realization of her condition.
Entrance to a lunatic asylum is too
easily effected. Once the victim is there
he is comparatively hopeless. Old cases
are forgotten aud new cases rapidly
grow old. communication with friends
is generally forbidden; but too often
the friends, so called, are pecuniarily
or otherwiso interested In the victim
confinement To whom shall the sano
occupant of bedlam appeal? The
stranger has no time to waste ou
strangers, and the relatives and friends
are tho ones who are responsible for
the outrage, l here nro casual and re
gular investigations of the asylums, but
bow many of the investigators are con
poteut or care to ludire.-" I he man
charged with Insanity is comparatively
helpless, no matter how sano he may
be. There ought to be some means to
rectify this great and apparently grow
ing evil. ..v. 1. uravatc
Tlis Overweening; Conceit of the People
or the Metropolis.
To men who were born here and have
lived here long New York is miles and
away so superior to any other city in
America that he never thinks of utter
ing them or mentioning them in the
same breath. This may be the sublimi
ty of conceit perhaps it is but the fact
remains that ew-lorkers consider
there is but one city in America, They
may travel all over the world, but when
they return to America they live in New
lork. in the same way we observe
that if a man makes a great fortune in
Chicago, Milwaukee, Cleveland, Cin
cinnati or Pittsburgh he comes here.
r many of the niairuilicent palaces on
Fifth avenue have been purchased by
men from other cities who made haste
to come here as soon as they had made
vast fortunes. I don't know whether
hey like New York or not, but they
seem to stay, it is true that a man
does not amount to much here unless
he is a good deal of a man, but still the
advantages of life in the most popular
city in the Union are too numerous to
be overlooked. A man worth yio.UOO,-
OX) is of importance, if only on account
of his wealth, in Cincinnati. But 10,
(XkUHJO, unless it is backed by social
f; races and other advantages, will do
ittle or nothing for a man in New
York. I know that this statement will
not be accepted, because it is the gen
eral impression that wealth opens the
doors to society in New York; still such
is not the tact lucre are hundreds oi
millionaires along the avenues who live
magmlicently and spend enormous in
comes, yet whom nobody knows or
cares to know. Not long ago a list of
the number of men who wero worth
more than $.),000,(H.K) was published in
ouo of tho paper here. There were
umlreds of names, occupying consid
erably more than a column and a half,
and it is no exaggeration to say that
ill v live-sixths of them were entirely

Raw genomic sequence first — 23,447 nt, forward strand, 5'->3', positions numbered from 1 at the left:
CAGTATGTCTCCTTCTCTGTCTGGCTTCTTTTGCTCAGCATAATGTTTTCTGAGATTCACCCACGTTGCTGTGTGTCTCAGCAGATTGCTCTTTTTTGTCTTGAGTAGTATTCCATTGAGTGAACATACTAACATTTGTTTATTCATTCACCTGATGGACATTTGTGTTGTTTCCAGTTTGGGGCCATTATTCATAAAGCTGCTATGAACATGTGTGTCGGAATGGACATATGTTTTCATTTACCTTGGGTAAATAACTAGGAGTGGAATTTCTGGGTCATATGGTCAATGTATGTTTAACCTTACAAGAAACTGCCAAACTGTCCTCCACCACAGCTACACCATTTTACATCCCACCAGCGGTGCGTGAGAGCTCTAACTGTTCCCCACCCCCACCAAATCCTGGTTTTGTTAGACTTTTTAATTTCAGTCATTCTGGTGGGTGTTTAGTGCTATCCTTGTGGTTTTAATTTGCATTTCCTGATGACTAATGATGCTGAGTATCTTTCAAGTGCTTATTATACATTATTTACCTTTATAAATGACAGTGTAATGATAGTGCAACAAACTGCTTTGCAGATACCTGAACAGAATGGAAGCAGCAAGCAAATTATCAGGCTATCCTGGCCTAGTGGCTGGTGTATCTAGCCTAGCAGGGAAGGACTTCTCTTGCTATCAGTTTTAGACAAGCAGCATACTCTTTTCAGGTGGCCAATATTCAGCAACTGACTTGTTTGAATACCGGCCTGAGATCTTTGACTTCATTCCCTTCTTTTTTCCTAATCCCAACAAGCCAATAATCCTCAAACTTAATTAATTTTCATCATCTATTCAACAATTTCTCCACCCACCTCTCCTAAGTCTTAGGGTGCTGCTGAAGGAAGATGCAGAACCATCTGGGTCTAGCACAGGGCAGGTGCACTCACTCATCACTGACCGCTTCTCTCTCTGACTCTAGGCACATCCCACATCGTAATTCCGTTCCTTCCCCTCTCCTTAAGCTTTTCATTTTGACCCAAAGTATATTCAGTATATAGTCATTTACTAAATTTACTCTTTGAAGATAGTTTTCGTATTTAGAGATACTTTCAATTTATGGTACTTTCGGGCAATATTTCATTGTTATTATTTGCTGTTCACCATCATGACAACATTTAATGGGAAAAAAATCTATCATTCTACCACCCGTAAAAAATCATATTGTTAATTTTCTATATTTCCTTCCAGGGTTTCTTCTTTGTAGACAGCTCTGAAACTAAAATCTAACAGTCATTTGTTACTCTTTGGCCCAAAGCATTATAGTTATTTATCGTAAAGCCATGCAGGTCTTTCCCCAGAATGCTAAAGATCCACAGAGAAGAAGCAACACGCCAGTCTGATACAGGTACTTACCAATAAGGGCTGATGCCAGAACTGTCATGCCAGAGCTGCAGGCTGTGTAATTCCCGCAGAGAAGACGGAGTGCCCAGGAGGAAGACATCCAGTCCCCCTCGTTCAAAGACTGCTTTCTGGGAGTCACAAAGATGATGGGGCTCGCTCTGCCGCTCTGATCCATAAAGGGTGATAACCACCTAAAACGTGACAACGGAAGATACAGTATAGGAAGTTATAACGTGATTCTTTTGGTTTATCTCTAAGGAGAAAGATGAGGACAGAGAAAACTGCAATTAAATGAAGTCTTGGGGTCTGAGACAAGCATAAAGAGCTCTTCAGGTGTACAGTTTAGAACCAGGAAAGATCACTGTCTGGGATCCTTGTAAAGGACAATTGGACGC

strange to tho ears of New Yorkers.
BUikely Ball, in ian Francisco Argo
A ring of salt at a little distance
from a choice plant forms a barrier
which "a slug can no more cross than
man coull swim through an ooean ot
lir." Christian at Work
FEASTS AND FASTS.
The I'nareountabl Scarcity of rat Day
In tha I'liltrit State Compared With th
Day of Kt-jololng Observed by Other Na
. ttnn. 1
There is an inherent love of festivals
and feasts in human nature, a desire to
express jov, and that not in solitude.but
surrounded by sympathetic friends;
desire to experience pleasure, and to
experience it unseinshiy, snared by
everyone within reach; a desire, possi
blv, to make ourselves one in our joy
with au the surrounding munan race,
It is certain, at any rate, that public
festivals do that work lor the time be
ing; 'for as long ago as the period of the
celebration of tho Greek games, wh eh
really bad their origin far back in mvth
leal times, the Olympic games kept alive
a common - interest; between all the
Greek States, and had much to do with
the existeuce and preservation of a na
tional feeling, while so important were
they deemed in this regard that the year
01 their revival, some eight hundred
years before our era, was used as
chronological period from which to
The Romans bad fixed, movable and
occasional feasts; the Egyptians made
them of such moment that it is recorded
of one that nearly three-quarters of a
minion 01 men and women were present:
while the East Indians still make thai
festivals quite beyond the usual range
of our imaginations with numbers and
with treasure. The Jews had an im
mense . variety of feasts, all of a sacred
nature, among them being the Sabbath
the Passover, the Pentecost the Feast
of Trumpets marking a day on which
every one's doom for eternity was sup
posed to be sot down, although with
mitigating possibilities, in the case of